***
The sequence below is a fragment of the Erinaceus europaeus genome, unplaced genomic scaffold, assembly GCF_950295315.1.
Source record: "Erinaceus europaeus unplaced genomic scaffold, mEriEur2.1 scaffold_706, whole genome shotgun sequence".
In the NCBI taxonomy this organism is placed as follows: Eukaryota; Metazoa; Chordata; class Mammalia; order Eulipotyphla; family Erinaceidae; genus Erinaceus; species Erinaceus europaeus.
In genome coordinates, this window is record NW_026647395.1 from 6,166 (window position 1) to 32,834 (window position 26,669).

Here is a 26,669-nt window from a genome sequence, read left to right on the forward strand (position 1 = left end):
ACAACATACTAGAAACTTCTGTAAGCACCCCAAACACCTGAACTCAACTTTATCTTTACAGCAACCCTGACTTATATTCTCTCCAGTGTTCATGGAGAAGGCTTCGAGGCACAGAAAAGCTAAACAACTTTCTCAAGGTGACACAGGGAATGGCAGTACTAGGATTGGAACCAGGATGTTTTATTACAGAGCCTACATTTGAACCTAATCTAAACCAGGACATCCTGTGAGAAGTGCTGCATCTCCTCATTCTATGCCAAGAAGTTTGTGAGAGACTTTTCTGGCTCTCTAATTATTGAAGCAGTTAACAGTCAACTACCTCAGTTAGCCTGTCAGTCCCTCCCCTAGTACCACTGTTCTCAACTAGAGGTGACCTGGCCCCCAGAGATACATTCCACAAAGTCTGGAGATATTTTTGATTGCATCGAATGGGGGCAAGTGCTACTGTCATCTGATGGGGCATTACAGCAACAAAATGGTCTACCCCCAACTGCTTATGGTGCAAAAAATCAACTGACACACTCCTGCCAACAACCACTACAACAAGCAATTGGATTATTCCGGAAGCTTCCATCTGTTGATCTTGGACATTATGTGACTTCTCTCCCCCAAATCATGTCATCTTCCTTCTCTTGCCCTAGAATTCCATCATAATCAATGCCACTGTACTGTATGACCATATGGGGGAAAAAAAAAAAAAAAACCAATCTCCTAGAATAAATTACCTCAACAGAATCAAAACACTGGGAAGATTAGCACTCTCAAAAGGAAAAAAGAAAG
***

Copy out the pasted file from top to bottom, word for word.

The sequence below is a fragment of the Erinaceus europaeus genome, unplaced genomic scaffold, assembly GCF_950295315.1.
Source record: "Erinaceus europaeus unplaced genomic scaffold, mEriEur2.1 scaffold_706, whole genome shotgun sequence".
In the NCBI taxonomy this organism is placed as follows: Eukaryota; Metazoa; Chordata; class Mammalia; order Eulipotyphla; family Erinaceidae; genus Erinaceus; species Erinaceus europaeus.
In genome coordinates, this window is record NW_026647395.1 from 6,166 (window position 1) to 32,834 (window position 26,669).

Here is a 26,669-nt window from a genome sequence, read left to right on the forward strand (position 1 = left end):
ACAACATACTAGAAACTTCTGTAAGCACCCCAAACACCTGAACTCAACTTTATCTTTACAGCAACCCTGACTTATATTCTCTCCAGTGTTCATGGAGAAGGCTTCGAGGCACAGAAAAGCTAAACAACTTTCTCAAGGTGACACAGGGAATGGCAGTACTAGGATTGGAACCAGGATGTTTTATTACAGAGCCTACATTTGAACCTAATCTAAACCAGGACATCCTGTGAGAAGTGCTGCATCTCCTCATTCTATGCCAAGAAGTTTGTGAGAGACTTTTCTGGCTCTCTAATTATTGAAGCAGTTAACAGTCAACTACCTCAGTTAGCCTGTCAGTCCCTCCCCTAGTACCACTGTTCTCAACTAGAGGTGACCTGGCCCCCAGAGATACATTCCACAAAGTCTGGAGATATTTTTGATTGCATCGAATGGGGGCAAGTGCTACTGTCATCTGATGGGGCATTACAGCAACAAAATGGTCTACCCCCAACTGCTTATGGTGCAAAAAATCAACTGACACACTCCTGCCAACAACCACTACAACAAGCAATTGGATTATTCCGGAAGCTTCCATCTGTTGATCTTGGACATTATGTGACTTCTCTCCCCCAAATCATGTCATCTTCCTTCTCTTGCCCTAGAATTCCATCATAATCAATGCCACTGTACTGTATGACCATATGGGGGAAAAAAAAAAAAAAAACCAATCTCCTAGAATAAATTACCTCAACAGAATCAAAACACTGGGAAGATTAGCACTCTCAAAAGGAAAAAAGAAAG